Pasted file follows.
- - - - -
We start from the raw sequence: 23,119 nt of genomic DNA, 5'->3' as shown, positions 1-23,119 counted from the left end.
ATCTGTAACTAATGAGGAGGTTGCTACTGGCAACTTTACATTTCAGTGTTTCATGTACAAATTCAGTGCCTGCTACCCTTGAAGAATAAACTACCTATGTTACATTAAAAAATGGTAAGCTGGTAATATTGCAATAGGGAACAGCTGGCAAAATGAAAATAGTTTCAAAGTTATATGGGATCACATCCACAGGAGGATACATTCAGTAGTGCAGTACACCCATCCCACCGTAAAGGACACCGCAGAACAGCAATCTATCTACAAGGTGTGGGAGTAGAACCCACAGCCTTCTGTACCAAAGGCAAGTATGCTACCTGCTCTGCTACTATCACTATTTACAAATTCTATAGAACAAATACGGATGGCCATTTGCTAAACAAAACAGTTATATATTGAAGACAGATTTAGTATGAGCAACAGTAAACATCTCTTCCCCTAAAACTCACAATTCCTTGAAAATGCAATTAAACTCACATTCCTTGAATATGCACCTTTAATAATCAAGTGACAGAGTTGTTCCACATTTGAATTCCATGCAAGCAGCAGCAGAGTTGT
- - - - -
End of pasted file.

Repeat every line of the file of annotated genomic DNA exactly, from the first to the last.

We start from the raw sequence: 23,119 nt of genomic DNA, 5'->3' as shown, positions 1-23,119 counted from the left end.
ATCTGTAACTAATGAGGAGGTTGCTACTGGCAACTTTACATTTCAGTGTTTCATGTACAAATTCAGTGCCTGCTACCCTTGAAGAATAAACTACCTATGTTACATTAAAAAATGGTAAGCTGGTAATATTGCAATAGGGAACAGCTGGCAAAATGAAAATAGTTTCAAAGTTATATGGGATCACATCCACAGGAGGATACATTCAGTAGTGCAGTACACCCATCCCACCGTAAAGGACACCGCAGAACAGCAATCTATCTACAAGGTGTGGGAGTAGAACCCACAGCCTTCTGTACCAAAGGCAAGTATGCTACCTGCTCTGCTACTATCACTATTTACAAATTCTATAGAACAAATACGGATGGCCATTTGCTAAACAAAACAGTTATATATTGAAGACAGATTTAGTATGAGCAACAGTAAACATCTCTTCCCCTAAAACTCACAATTCCTTGAAAATGCAATTAAACTCACATTCCTTGAATATGCACCTTTAATAATCAAGTGACAGAGTTGTTCCACATTTGAATTCCATGCAAGCAGCAGCAGAGTTGT